Last week we received a message from Miki Matoba, Director of Global Academic Business at OUP Tokyo, confirming that her staff is safe and well. This was a relief to hear, and also a reminder that although many of us are tied to the people of Japan in some way, our perspective of the human impact is relatively small. So I asked Miki if she wouldn’t mind sharing some of her experiences, and she kindly agreed.
Those of us with family and friends in Japan feel quite helpless right now. Yesterday, the Guardian reported:
The Japanese government revised the estimated disaster death toll up from 10,000 to 15,000. It confirmed that 5,178 people had died and 2,285 were injured. The number of missing was increased to 8,913 from 7,844. Almost 200,000 households regained electricity, but this left more than 450,000 without power. Approximately 2.5m households still do not have access to water.
By Charles D. Ferguson
Is nuclear power too risky in earthquake-prone countries such as Japan? On March 11, a massive 8.9-magnitude earthquake shook Japan and caused widespread damage especially in the northeastern region of Honshu, the largest Japanese island. Nuclear power plants throughout that region automatically shut down when the plants’ seismometers registered ground accelerations above safety thresholds.
But all the shutdowns did not go perfectly.
Just look at the photos. Friday’s magnitude 9.0 earthquake generated a tsunami that has all but destroyed much of eastern Honshu, the largest island of Japan. This is the biggest recorded quake to hit Japan since records dating back to the 1800s. Today the National Police Agency reports that the disaster has claimed 3,373 lives and left 6,746 others unaccounted for, and those numbers are on the rise.
Gurcharan Das is the author of several books, including the much-acclaimed India Unbound (which has been translated into many languages and filmed by the BBC) and most recently The Difficulty of Being Good: On The Subtle Art of Dharma. He writes a regular column for six Indian newspapers, including the Times of India, and also contributes to Newsweek, New York Times, Wall Street Journal, and Foreign Affairs.
In the two-part podcast below, Das talks with none other than the brilliant Kamla Bhatt.
Unfortunately, there’s no doubting the fact that oppression and cruelty has existed and will indeed continue to remain in society. The question that does need to be asked, however, is how ordinary people can commit these extreme and vicious acts of evil upon their fellow man? In Gulag Boss: A Soviet Memoir by Fyodor Vasilevich Mochulsky, and translated by Deborah Kaple, that question is explored through the lens of one normal man who eventually ran one of Stalin’s most notorious prison camps.
This year the Chinese New Year begin today, February 3rd, and people all around the world will be ringing in the year of the Rabbit. Oxford Chinese Dictionary editor Julie Kleeman shares some insight into the traditions associated with the Chinese New Year celebrations.
In his latest book Passport to Peking: A Very British Mission to Mao’s China, journalist and author Patrick Wright tells the story of the British delegations that took up Prime Minister En-lai’s invitation to ‘come and see’ the New China on the fifth anniversary of the communist victory in 1954. Here, Wright answers a few questions I had about this intense era of diplomacy – when it ended and how it went wrong.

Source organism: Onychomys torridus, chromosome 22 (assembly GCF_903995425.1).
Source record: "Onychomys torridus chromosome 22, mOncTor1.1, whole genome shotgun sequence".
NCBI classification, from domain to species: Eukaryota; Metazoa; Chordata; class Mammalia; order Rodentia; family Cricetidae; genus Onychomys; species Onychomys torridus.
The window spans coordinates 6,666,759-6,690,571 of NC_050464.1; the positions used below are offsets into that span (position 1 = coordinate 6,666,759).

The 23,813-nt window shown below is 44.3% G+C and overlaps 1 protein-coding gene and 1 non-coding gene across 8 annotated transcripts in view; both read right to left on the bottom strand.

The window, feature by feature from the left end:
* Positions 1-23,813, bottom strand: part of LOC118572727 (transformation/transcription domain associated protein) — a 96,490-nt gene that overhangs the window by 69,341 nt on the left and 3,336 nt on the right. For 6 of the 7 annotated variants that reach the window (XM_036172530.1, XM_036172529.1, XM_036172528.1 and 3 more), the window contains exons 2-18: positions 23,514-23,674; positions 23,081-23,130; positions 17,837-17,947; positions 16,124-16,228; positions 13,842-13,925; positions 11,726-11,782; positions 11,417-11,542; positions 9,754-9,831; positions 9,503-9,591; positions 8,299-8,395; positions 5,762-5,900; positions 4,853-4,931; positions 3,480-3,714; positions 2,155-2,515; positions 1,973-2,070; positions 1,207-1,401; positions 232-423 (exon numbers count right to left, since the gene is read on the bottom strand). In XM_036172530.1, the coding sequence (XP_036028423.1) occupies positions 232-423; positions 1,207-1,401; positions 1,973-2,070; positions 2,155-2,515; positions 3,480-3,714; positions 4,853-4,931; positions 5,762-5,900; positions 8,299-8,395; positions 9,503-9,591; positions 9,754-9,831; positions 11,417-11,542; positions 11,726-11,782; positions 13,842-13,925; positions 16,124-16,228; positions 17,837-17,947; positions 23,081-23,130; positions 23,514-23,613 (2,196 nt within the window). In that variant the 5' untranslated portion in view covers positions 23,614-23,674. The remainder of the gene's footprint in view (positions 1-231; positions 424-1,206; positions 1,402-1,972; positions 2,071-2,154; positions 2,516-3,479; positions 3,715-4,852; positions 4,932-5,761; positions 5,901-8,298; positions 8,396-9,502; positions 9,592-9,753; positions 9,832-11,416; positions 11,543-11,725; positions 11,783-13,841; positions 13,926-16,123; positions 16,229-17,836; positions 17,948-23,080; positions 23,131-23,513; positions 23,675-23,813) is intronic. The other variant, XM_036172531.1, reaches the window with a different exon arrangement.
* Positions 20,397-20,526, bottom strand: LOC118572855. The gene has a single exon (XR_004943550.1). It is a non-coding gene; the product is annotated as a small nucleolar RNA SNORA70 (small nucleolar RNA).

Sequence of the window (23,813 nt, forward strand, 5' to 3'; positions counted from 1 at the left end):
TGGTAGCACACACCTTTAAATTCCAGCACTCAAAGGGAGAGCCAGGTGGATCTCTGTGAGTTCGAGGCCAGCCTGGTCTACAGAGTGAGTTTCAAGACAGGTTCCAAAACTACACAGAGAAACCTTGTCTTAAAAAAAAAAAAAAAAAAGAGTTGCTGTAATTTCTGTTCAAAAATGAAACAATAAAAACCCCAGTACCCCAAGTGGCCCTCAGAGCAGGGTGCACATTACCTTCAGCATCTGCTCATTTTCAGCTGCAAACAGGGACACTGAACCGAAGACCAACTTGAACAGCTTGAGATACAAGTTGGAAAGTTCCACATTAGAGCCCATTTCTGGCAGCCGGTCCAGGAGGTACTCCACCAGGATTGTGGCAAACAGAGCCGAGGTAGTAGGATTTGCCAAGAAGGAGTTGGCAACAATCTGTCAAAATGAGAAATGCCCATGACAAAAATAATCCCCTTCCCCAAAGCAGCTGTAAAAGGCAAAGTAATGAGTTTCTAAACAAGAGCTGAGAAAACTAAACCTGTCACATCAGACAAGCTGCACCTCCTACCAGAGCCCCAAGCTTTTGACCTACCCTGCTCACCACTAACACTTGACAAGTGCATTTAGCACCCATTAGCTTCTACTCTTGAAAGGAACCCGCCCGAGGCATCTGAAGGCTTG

By David A. Steinberg
London essentially determined Burmese independence, although the cry for an independent Burma by the Burmese was long, loud, and clear. Following World War II, there were thousands of Burmese with arms who might have made retention of British control very tenuous. Winston Churchill said he was not about to see the dissolution of the British Empire, but the Labour Party won the postwar elections. India was bound to become independent, and Burma would certainly follow. England was exhausted by the war; holding onto their colonies in the face of rising nationalism seemed impossible. Inevitable independence, then, should be gracefully granted. What kind of independence, and whether independent Burma would be divided between Burma Proper and a separate minority area was unclear. Some in England wanted to try Aung San as a traitor because he backed the Japanese before and during most of the war,
By Patrick Wright
On 1 October 1954, Sir Hugh Casson, the urbane professor of interior design who had been director of architecture at the Festival of Britain, found himself standing by the Tiananmen Gate in the ancient and still walled city of Peking. In China to present a statement of friendship signed by nearly 700 British scientists and artists, he was watching a parade that the reporter James Cameron reckoned to be “the greatest show on earth”.
Jeffrey N. Wasserstrom is a Professor of History at the University of California, Irvine. His new book, China in the 21st Century: What Everyone Needs to Know, covers everything form Confucius and Mao to Internet censorship. Yesterday we posted a China quiz. Below are the answers. For more China questions check out another quiz by Wasserstrom that appeared on The China Beat.
Jeffrey N. Wasserstrom is a Professor of History at the University of California, Irvine. His new book, China in the 21st Century: What Everyone Needs to Know, covers everything form Confucius and Mao to Internet censorship. In the post below Wasserstrom poses some questions about China that you can find the answers to in his book. See if you can answer them in the comments. We will post the answers tomorrow. For more China questions check out another quiz by Wasserstrom that appeared on The China Beat.
An excerpt from Shameful Flight: The Last Years of the British Empire in India.